All Hands on Deck or Abandon Ship for the EU
It’s Time For Europe to Stop Screwing Around
Enough of summits, 30 page MOU’s, convoluted documents needing approval, “aid” in stages with so many strings attached that the next round is always in doubt. It’s time to act and get money out there and use the firewall.
We have the Fed tomorrow, which while important, is dwarfed in importance but what we see out of Europe this week. Europe is in a make or break week. I continue to believe they will do enough to justify continued strength in Spain, Italy, and the banks, but the U.S. markets look stretched, even with Europe acting.
What Europe Can and Can’t Do, or Will or Won’t Do
ECB bond purchases in the secondary market are unlikely. The market will likely react negatively if that is the case, but, so what? The German’s in particular have been against ECB buying, but the reality is that it has not been an effective tool. It has failed to transfer money to the country that needs it. It has caused big problems of subordination in Greece. With so many Spanish and even Italian bonds tucked away in non mark to market accounts, this move wouldn’t even really help banks. If we get this, the market will be happy, and it is okay, but by itself is not that important. The market has put too much emphasis on ECB buying in the secondary market, but it just isn’t that important.
EFSF bond purchases are likely. This has to happen. The EFSF needs to start buying bonds since it doesn’t violate and treaties and can be effective. I would prefer primary market participation. Ideally, I would prefer EFSF to offer 2 year and 5 year money at cheap rates like a “revolving credit agreement”, but that is a stretch of their mandate. I think primary is most important as over time the secondary market will respond and no one is using the secondary market to price anything anyways. The secondary market price just isn’t that important, but it is likely that EFSF will add a secondary market element as well. The EFSF should be pari passu with other bond holders, which is good. The concern with the EFSF is that it is running out of resources. The fact that the EFSF has limited capacity is an issue and is one reason I would prefer to use them in the primary market rather than the secondary. On the other hand, getting leverage to buy bonds isn’t that hard. Get an LCH account and you can leverage 7 year bonds more than 10 times. You can get 20 times leverage on 2 year Spanish bonds. Set up repo lines with some banks for the same effect. So EFSF will need to use leverage, but it doesn’t require a banking license or anything complex. KISS (keep it simple stupid) applies here. For all the talk about 1st loss tranches, or bank licenses, if EFSF wants to leverage up bond purchases, there are easy and effective ways to do it.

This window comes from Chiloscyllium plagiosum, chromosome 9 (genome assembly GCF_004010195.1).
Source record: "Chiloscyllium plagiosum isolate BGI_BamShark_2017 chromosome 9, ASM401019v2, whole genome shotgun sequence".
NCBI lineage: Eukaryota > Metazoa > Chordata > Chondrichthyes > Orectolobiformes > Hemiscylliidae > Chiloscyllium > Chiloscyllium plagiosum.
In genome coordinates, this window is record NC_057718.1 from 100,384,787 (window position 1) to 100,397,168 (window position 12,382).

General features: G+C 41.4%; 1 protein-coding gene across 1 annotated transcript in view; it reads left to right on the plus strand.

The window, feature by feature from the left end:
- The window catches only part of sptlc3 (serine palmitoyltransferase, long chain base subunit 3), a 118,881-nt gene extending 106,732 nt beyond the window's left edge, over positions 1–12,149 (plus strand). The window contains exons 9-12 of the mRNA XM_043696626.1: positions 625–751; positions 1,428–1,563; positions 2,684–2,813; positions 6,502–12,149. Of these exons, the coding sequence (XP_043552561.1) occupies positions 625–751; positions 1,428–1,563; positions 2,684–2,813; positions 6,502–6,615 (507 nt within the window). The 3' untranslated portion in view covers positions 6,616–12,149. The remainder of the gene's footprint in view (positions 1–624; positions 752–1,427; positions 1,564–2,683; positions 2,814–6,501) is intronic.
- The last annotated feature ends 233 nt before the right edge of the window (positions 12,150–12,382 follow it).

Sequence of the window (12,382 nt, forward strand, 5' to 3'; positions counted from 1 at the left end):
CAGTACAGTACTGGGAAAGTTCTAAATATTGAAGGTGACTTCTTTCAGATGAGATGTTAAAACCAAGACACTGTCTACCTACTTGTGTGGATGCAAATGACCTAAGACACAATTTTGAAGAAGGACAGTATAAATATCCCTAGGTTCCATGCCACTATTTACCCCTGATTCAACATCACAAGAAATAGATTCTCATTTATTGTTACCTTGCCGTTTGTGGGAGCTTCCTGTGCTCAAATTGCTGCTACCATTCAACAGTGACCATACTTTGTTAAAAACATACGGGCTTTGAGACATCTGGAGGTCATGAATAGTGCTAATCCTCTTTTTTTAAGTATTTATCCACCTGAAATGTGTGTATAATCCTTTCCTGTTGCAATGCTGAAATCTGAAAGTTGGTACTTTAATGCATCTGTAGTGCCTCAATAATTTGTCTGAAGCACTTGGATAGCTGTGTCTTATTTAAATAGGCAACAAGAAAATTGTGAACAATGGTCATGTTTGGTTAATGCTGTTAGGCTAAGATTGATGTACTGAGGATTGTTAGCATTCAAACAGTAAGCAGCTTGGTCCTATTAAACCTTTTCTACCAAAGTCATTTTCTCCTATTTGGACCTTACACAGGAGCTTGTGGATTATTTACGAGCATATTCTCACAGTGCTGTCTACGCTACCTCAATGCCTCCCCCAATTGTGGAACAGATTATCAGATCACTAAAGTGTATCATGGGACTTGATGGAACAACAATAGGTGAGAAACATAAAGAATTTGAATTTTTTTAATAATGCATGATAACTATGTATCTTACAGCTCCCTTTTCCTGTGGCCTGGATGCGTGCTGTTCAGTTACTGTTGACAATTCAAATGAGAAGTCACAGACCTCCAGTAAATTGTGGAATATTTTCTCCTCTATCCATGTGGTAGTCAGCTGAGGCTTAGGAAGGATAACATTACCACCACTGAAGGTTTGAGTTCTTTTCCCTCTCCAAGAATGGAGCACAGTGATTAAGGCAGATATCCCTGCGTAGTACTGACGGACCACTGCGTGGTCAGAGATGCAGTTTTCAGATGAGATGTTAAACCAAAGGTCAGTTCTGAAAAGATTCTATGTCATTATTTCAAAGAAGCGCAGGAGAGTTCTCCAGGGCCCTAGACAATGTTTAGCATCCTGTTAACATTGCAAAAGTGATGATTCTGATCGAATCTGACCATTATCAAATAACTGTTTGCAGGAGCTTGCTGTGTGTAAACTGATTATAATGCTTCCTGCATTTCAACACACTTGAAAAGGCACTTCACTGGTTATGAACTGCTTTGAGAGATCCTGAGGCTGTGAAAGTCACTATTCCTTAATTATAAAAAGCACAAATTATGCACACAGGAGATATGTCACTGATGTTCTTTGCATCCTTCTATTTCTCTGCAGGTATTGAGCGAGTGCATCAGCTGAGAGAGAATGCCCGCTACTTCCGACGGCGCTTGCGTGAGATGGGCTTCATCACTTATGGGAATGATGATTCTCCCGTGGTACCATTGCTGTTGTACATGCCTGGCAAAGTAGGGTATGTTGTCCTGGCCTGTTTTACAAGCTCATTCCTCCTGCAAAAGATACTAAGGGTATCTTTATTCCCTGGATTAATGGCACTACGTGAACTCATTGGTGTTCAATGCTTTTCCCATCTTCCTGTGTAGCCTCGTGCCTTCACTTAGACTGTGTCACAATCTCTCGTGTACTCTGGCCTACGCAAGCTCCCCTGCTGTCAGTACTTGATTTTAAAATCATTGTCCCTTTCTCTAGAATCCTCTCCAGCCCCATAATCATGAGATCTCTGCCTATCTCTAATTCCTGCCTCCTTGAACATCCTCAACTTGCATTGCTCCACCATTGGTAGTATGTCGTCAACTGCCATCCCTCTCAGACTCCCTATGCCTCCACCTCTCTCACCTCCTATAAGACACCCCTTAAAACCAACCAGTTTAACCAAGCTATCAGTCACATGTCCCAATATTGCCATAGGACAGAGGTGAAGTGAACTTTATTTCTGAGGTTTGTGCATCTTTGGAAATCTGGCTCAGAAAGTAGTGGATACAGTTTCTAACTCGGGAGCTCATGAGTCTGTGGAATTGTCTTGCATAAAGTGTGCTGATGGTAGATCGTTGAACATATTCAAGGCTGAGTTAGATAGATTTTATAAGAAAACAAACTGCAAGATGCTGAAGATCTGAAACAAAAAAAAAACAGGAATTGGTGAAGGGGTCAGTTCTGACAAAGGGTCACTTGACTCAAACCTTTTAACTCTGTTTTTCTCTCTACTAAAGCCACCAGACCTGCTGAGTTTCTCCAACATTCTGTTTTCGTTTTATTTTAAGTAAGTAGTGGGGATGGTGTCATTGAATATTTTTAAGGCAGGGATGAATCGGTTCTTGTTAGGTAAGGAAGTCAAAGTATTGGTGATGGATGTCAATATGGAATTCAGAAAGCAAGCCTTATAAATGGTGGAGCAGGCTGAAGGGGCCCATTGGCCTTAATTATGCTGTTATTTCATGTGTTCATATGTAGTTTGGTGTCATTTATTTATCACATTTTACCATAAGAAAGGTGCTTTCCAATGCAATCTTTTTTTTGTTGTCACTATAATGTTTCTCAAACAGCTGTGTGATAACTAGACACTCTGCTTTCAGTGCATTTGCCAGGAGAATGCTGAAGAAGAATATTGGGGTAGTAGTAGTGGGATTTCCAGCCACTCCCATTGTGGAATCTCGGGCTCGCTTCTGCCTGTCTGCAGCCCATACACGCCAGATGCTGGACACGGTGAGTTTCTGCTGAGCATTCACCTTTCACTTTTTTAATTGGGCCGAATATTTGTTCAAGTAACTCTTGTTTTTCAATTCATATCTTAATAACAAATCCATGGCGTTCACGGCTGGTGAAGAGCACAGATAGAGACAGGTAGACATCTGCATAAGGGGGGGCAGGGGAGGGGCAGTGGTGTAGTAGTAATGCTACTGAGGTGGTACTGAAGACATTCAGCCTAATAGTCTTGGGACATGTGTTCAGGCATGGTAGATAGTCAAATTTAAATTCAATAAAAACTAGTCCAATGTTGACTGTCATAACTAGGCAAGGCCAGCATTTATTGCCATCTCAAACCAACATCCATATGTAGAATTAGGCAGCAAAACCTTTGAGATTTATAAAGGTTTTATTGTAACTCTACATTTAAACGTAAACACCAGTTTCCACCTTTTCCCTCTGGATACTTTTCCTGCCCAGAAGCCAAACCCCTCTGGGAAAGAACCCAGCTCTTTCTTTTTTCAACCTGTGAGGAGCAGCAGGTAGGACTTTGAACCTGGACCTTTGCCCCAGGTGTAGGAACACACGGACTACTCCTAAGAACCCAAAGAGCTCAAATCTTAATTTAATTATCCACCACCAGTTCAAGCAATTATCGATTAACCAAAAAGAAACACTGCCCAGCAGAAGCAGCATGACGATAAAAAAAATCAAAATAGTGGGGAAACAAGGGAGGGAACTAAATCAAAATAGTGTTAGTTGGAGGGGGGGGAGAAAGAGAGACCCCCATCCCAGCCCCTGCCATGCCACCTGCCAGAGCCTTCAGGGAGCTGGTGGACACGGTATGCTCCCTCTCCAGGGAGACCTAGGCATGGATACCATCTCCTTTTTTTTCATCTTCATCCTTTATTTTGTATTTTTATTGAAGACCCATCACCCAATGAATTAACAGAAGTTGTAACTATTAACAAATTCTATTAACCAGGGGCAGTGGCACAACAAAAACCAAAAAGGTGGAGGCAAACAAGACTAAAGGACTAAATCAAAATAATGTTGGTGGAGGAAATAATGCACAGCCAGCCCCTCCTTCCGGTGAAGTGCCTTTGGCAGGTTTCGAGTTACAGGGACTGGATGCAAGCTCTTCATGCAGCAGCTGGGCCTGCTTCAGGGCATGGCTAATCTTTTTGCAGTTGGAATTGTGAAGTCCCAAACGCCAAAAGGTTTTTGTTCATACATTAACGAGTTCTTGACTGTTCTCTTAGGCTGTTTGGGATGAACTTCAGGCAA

The more the plan depends on ESM, the more concerned I will be. The ESM should be able to do far more in the secondary markets than EFSF, but the ESM has to be created. I don’t like relying on any entity in Europe that hasn’t yet been created. The ESM should take over various responsibilities that would go to EFSF on day 1, and can greatly expand the secondary market purchases, especially if it gets a banking license, but this is far from certain. The creation of ESM and its use will be icing on the cake. If it is the primary source of the EU’s new plan, then I would sell for now as there is no guarantee it comes on line in time.
The ECB and LTRO and rates will be key. The EFSF did take bank default risk significantly down. Too much attention was paid to the “carry” trade and sovereign debt and not enough to how much it helped the banks. Another round of LTRO would continue to help banks. The LTRO should be 5 years as that would open up far more potential collateral and make it far easier for banks to use corporate loans as collateral. Anything that encourages the banks to use LTRO for corporate loans, even more than for sovereign debt should be viewed positively. It means if and when corporations see opportunities that require investment, the money will be there. A big LTRO is within the ECB’s mandate and can be the “shock and awe” number. People can argue over how effective it will be (I think it is) but this is the easiest part of the program for the ECB to come out and attempt to overwhelm the market with its size and duration. While rate cuts are ineffective in the markets since nothing is pricing off of the ECB’s overnight rates, it is useful for the banks as LTRO costs would go down. As LTRO becomes a key component of bank funding, the rate cuts do slowly but surely add some extra net interest income for banks. Without a big LTRO announcement, look out below, since this is the easiest thing for the ECB to do on its own.